In the game of golf, there's a common phrase — "local knowledge."
It’s the idea that a player obtains a lot of information about a course by having played it often. That information benefits the player and those he or she shares it with.
When faced with extensive damage to its greens last year, one of the premier public links in the area utilized a little “local knowledge” of its own.
Hartman grew to love the game while attending Northeastern High School, just down the road from the links he now tends to.
A member of the Bobcats golf team during his years at the school, the 2000 graduate later attended Ohio State University. He graduated with a bachelor’s degree in turf grass science and has been in the golf maintenance industry for more than 17 years.
“I grew up right here in Manchester,” Hartman said. “I thought ‘I like to play golf, but I’m just not good enough to make it a living,’ so I decided to go the turf route.”
The problem: Last year, a contaminated fungicide caused an estimated 90 percent loss of turf on the course’s bent grass greens. Some suffered a total loss, while others were able to maintain a small portion of their surface.
The fungicide also plagued numerous courses throughout the Northeast, including The Bridges in nearby Abbottstown. The problem was the fungicide contained trace amounts of herbicide. When the two were combined, the result was a deadly chemical for bent grass.
The damage was extensive enough that Royal Manchester had to shut down play on June 15 and it wasn’t until late summer that they had the greens in shape for even limited play. Temporary greens had to be established in the fairways just to allow the course to fulfill membership obligations.
The closure caused a headache for the course’s tournament schedule, which included a York County Amateur Golf Association event, originally scheduled for Aug. 7. Fortunately, the course was able to rebound enough in time to hold the YCAGA’s York Open on Oct. 2.
This year, the YCAGA will hold its most prestigious event, the York County Amateur Championship, at Royal Manchester on July 16 and July 17. The York Open also returns, slated for Aug. 5 and Aug. 6.
Bringing the greens back: An incredibly meticulous process, Hartman simplified an explanation of the restoration efforts.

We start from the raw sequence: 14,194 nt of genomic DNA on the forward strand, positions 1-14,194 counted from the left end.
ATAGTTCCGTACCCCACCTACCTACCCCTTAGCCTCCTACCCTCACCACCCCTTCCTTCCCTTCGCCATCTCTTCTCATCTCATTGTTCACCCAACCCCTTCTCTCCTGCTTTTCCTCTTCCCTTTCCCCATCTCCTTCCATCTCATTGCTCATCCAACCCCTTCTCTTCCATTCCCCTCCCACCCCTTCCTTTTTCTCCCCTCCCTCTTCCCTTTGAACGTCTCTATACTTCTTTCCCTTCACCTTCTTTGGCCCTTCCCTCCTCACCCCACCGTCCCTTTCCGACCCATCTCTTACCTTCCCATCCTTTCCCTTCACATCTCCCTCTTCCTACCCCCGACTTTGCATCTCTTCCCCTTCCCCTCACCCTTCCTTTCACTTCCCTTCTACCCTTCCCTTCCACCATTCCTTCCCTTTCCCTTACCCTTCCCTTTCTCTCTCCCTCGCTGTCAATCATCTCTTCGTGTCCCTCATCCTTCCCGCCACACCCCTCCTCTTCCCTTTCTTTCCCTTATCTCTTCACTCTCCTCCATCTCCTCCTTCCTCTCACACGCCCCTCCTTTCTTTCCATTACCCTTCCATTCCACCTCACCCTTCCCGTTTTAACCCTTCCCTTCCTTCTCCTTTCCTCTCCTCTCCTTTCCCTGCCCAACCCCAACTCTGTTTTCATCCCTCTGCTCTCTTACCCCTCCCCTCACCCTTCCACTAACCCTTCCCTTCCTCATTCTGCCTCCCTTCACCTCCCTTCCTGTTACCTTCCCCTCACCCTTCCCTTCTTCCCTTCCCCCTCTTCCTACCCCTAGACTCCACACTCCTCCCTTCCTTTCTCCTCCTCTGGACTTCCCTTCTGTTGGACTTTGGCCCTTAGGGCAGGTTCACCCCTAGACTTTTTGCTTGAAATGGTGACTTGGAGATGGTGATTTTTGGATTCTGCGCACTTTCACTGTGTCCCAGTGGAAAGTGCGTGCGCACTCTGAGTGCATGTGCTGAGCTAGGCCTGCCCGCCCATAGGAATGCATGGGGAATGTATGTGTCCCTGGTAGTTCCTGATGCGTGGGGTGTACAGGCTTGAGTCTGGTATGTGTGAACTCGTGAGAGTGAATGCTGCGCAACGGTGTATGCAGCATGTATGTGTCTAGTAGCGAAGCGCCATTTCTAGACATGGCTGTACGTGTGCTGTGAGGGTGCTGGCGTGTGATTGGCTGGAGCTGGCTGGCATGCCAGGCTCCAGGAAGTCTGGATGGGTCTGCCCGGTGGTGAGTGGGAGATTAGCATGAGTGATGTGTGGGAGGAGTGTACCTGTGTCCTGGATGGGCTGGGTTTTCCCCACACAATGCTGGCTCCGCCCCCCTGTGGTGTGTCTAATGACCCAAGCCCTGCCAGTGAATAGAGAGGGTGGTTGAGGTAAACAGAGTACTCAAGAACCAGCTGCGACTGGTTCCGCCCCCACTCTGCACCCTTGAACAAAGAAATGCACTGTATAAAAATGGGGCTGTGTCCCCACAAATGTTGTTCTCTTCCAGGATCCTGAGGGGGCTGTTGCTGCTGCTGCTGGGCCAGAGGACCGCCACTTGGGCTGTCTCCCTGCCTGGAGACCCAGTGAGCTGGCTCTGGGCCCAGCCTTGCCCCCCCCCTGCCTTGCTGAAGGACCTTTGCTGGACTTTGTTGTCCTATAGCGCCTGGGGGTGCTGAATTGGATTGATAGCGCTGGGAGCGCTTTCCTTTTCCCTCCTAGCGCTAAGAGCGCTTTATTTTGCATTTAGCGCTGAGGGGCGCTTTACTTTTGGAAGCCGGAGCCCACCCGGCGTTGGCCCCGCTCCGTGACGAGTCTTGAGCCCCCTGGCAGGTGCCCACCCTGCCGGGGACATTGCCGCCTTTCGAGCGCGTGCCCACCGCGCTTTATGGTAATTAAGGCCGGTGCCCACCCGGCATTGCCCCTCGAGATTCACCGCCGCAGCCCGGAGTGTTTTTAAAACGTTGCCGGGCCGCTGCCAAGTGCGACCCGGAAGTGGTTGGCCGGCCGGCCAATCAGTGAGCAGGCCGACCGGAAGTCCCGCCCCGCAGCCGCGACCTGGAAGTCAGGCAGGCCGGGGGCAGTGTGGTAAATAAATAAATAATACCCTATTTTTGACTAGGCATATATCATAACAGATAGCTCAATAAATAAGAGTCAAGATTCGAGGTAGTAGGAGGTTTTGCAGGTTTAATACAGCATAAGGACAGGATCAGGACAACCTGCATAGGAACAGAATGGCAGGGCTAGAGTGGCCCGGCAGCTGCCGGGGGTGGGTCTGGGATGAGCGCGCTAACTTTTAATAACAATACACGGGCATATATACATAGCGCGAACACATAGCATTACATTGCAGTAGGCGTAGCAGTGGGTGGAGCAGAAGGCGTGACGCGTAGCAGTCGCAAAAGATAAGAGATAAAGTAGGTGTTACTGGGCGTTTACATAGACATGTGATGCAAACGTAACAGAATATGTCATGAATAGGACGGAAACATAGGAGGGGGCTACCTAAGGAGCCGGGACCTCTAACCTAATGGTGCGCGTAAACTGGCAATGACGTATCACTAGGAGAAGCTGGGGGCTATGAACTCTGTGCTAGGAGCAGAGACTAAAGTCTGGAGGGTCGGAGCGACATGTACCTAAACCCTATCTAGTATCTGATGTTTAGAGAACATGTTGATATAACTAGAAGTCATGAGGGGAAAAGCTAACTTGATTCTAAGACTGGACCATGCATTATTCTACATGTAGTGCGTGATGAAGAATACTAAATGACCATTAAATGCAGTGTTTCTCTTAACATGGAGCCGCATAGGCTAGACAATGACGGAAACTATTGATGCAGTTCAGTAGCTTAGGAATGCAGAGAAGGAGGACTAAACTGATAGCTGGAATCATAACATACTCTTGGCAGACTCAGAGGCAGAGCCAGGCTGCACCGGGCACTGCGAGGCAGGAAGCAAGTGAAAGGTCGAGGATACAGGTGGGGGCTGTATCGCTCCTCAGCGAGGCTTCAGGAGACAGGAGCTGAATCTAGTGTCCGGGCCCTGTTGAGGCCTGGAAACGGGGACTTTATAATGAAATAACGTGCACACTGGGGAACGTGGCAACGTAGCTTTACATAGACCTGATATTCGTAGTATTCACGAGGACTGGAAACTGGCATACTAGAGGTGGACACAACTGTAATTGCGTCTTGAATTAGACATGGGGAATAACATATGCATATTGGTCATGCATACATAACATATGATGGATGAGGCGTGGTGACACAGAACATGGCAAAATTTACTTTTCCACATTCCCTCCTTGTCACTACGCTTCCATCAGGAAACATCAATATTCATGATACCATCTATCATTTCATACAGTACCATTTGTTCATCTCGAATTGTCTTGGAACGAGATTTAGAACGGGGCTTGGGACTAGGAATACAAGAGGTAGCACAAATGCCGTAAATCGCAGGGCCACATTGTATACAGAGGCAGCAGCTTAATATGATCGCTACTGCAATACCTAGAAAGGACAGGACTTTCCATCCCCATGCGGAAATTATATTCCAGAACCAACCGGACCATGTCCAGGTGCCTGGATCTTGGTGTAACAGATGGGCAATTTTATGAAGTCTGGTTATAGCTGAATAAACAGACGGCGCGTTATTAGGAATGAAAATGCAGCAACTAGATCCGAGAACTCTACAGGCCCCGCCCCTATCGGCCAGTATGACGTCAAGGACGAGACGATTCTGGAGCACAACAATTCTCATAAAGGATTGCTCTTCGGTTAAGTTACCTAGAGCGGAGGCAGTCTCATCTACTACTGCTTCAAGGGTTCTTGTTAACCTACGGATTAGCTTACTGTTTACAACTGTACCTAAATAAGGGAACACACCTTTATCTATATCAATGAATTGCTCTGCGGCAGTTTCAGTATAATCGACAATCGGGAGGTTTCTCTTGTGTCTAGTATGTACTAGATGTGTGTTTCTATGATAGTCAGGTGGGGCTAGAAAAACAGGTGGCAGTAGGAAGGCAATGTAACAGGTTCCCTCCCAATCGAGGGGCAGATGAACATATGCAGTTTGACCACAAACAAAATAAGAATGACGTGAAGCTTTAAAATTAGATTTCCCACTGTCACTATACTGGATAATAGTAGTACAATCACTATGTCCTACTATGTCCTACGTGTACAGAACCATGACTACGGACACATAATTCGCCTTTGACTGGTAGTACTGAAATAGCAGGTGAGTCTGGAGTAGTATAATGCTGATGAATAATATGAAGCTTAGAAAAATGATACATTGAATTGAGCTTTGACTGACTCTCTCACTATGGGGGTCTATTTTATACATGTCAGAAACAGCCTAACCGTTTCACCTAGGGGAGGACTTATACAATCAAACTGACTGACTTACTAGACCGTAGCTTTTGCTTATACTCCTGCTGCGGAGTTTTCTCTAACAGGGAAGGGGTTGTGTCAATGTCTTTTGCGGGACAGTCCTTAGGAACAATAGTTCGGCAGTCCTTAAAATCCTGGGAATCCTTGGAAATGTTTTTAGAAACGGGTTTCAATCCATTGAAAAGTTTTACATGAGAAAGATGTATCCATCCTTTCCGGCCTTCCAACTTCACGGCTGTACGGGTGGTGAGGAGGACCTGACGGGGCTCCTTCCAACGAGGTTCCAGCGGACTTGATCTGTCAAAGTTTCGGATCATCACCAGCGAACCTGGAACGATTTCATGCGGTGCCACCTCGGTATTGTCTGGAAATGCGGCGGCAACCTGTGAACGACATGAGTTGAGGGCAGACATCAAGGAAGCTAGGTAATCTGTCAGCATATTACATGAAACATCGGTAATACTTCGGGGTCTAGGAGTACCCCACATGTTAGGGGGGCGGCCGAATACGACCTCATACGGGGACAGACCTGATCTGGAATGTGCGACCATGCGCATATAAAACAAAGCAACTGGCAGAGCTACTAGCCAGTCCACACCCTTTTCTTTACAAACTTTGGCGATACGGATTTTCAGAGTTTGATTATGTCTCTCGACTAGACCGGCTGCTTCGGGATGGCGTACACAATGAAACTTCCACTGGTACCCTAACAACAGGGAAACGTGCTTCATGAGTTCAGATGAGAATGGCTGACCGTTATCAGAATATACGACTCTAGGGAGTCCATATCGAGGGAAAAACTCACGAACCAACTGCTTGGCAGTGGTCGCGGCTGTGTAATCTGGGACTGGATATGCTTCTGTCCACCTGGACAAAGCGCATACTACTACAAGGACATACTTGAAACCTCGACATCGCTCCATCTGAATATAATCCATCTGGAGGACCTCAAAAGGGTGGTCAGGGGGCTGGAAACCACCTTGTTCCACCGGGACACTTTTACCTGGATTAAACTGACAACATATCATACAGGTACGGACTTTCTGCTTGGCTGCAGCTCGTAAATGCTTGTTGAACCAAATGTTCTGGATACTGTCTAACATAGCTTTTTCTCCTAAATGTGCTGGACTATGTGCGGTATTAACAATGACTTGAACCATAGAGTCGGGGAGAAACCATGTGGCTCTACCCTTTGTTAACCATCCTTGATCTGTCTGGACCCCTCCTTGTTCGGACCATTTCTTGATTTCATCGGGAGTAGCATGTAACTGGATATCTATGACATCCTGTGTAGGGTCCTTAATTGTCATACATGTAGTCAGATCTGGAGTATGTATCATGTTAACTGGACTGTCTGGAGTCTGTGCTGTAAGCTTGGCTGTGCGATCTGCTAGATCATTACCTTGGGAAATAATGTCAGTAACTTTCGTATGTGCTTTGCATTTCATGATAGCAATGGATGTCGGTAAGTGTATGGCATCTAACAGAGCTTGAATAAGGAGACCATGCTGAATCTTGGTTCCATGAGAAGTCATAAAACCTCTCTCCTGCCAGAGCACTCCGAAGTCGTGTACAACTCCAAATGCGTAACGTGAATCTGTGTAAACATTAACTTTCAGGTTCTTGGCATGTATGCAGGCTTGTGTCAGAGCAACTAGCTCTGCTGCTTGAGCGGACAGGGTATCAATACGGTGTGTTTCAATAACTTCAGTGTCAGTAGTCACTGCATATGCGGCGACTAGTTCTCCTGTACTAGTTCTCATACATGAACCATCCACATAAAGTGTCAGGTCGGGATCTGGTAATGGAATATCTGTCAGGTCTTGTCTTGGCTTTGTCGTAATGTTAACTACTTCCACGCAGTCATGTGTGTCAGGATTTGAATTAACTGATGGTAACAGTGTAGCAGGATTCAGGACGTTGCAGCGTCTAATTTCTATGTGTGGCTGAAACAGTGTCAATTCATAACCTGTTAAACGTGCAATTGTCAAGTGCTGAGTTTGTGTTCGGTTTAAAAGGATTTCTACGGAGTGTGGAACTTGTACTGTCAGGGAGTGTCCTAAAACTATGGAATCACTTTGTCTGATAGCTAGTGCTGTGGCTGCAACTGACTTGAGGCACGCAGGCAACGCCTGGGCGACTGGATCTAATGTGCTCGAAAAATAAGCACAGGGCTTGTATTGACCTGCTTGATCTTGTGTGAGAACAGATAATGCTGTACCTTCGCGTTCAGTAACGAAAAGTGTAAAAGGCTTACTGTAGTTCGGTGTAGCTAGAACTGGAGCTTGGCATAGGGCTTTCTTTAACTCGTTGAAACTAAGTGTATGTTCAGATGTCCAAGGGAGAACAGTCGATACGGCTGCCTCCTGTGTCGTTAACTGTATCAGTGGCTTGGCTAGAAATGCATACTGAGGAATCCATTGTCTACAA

“The turf died all together,” Hartman said “So we had to grow everything from seed last summer.”
“A lot of prayer went into this place for sure,” Hartman said. “And just being very diligent with it every day. Adjusting fertility programs, adjusting water, morning all the way through evening, sometimes at night.
“Just watching it all summer as we grew back in. That’s about as simple as I can put a complicated process,” Hartman said.
Drawing upon his education and expertise, Hartman developed the perfect plan to return the course to its former glory.
Royal Manchester consulted with a private organization, which included a former United States Golf Association agronomist, and the group confirmed Hartman had chosen the right course of action.
Hartman noted the par-3 15th as the hole he was most impressed to see come back. Being a links-style course, Royal Manchester is mostly open, with few trees. However, the 15th is the only hole to be tucked in the woods that line the property.
“Most of them came back really well, 15 probably lagged behind a little,” Hartman said. “But generally speaking we’ve had 100 percent recovery.”
Player reaction: By all accounts, Hartman and his staff have done a marvelous job of restoring the greens to their prior pristine condition.
When asked Tuesday, member Bill Schuttler, 77 of Shiloh, gave a good review of their quality.
“They’re better this year than they were before,” Schuttler said. “They’re tough, but they roll true.”
Other players echoed Schuttler’s sentiments, and with good reason. In fact, some polled didn’t know there was ever a problem to begin with.
“Well, I can tell you there was a problem,” Hartman joked when informed of such reactions. “But we got through it by the grace and of God and we’re going to have a great season.”
The damaging product caused a ripple effect off the course as well. As a result of the partial closure — staying open only for dining, golf instruction, banquets and corporate functions — the course had to let go of a number of seasonal, part-time employees. However, the course reopened for public play March 1 and is back to full staff.
Although Royal Manchester wasn’t around for his prep days, Hartman nonetheless enjoys being able to serve his hometown course, which opened in 2010.
“It’s nice that people can come back out and enjoy the property again,” Hartman said. “The community can come back out and have a go at it. It’s nice to see people out enjoying the course again.”
— Reach Elijah Armold at firstname.lastname@example.org.